Hollywood Questions Hulu as Video Landscape Shifts

Hollywood Questions Hulu as Video Landscape Shifts
Photo by Reuters/ Carlos Allegri

When the owners of the online video site Hulu pulled the company off the auction block for the second time last summer, they agreed to inject $750 million into the company to help it compete with big-spenders like Netflix and Amazon in the increasingly cutthroat online video business. A big priority was creating original programming, with some executives hoping for a Hulu hit to match Netflix’s “House of Cards.”

But continued executive turmoil and mixed messages about the site’s direction have left some in Hollywood wondering whether the company has enough stability to follow through on its original programming plans. Hulu was started as a way for TV networks to distribute their shows on the Internet, and recent events suggest the company’s new executive team and its owners—Disney, Fox and NBCUniversal—still haven’t worked out a clear strategy.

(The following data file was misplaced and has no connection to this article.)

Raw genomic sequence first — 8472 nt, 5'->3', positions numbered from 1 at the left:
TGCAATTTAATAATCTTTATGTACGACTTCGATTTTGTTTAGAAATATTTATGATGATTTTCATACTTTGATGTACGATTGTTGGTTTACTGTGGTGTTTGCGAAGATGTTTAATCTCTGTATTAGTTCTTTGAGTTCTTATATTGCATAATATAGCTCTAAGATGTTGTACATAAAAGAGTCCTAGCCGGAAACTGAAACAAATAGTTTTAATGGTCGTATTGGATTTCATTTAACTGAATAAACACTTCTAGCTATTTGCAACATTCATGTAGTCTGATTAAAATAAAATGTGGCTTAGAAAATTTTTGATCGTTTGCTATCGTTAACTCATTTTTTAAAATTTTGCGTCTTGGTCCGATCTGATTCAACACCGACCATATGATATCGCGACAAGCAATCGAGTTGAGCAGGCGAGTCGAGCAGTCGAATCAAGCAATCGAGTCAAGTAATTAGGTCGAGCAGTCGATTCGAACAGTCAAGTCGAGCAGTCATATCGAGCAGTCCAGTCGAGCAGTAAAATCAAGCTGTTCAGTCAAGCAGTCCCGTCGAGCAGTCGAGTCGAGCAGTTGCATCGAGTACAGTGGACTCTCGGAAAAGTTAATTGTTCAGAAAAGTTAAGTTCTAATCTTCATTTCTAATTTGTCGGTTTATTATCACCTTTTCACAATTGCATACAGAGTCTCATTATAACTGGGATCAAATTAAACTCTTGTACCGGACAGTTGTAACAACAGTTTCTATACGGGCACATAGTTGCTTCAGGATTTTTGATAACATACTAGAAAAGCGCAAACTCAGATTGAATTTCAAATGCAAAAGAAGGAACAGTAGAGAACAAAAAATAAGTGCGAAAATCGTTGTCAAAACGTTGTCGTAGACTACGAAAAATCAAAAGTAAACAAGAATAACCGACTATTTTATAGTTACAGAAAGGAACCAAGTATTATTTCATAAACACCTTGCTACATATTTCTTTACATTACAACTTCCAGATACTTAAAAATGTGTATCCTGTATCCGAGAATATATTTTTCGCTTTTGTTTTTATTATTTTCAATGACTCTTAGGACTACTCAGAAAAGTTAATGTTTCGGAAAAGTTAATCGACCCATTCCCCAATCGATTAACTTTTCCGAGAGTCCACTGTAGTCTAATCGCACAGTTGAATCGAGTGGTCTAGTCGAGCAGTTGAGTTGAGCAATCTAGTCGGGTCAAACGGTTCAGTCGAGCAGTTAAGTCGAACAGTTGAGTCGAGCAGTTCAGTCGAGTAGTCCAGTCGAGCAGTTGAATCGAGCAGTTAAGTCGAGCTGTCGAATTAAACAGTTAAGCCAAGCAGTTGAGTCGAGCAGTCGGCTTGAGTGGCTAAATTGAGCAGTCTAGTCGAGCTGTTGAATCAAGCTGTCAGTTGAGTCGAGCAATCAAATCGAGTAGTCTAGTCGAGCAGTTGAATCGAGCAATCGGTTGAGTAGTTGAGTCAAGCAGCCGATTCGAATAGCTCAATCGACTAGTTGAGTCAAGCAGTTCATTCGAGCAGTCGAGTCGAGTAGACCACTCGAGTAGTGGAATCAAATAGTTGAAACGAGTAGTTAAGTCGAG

A few weeks ago, a would-be series from "Gone Baby Gone" author Dennis Lehane, based on his Patrick and Angie detective series, was scuttled at the eleventh hour by Hulu’s board, according to three people with knowledge of the deal. The project, which had been championed by Hulu’s then-head of development Charlotte Koh, was viewed inside the company as one that had the potential to become a flagship hit, and two sources said its abrupt cancellation was a big factor in Ms. Koh’s decision to resign last week. Ms. Koh did not respond to requests for comment.

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